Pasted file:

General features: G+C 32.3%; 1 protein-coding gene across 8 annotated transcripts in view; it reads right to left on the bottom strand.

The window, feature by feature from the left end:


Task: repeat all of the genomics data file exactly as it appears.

General features: G+C 32.3%; 1 protein-coding gene across 8 annotated transcripts in view; it reads right to left on the bottom strand.

The window, feature by feature from the left end: